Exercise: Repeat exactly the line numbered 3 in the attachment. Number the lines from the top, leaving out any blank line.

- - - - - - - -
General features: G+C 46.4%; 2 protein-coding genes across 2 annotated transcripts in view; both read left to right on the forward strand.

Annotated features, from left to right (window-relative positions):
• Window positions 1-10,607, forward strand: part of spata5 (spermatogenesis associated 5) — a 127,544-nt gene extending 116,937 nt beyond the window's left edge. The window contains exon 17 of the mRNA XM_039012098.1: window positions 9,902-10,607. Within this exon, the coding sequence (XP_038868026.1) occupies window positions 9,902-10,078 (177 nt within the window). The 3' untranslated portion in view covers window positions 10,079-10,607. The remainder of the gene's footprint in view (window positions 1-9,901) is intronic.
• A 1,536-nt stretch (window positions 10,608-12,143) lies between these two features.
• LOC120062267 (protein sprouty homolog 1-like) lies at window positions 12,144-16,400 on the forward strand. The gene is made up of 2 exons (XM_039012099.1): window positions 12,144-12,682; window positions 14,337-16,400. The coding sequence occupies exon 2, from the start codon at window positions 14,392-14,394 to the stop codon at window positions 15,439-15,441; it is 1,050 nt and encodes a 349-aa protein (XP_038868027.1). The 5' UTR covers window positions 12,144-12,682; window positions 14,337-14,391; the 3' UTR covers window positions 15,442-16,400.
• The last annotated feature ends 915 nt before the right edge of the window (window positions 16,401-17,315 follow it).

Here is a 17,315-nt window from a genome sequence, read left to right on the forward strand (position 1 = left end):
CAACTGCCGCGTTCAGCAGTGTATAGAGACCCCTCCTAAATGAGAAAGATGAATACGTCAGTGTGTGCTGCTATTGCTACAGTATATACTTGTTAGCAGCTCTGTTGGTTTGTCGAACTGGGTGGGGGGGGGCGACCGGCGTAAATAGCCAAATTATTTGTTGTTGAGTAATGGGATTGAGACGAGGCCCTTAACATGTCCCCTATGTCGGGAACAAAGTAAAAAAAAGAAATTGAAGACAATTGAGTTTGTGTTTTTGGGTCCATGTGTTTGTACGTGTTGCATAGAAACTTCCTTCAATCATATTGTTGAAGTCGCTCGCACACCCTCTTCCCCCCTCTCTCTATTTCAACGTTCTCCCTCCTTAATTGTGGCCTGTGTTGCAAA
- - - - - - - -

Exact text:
• Window positions 1-10,607, forward strand: part of spata5 (spermatogenesis associated 5) — a 127,544-nt gene extending 116,937 nt beyond the window's left edge. The window contains exon 17 of the mRNA XM_039012098.1: window positions 9,902-10,607. Within this exon, the coding sequence (XP_038868026.1) occupies window positions 9,902-10,078 (177 nt within the window). The 3' untranslated portion in view covers window positions 10,079-10,607. The remainder of the gene's footprint in view (window positions 1-9,901) is intronic.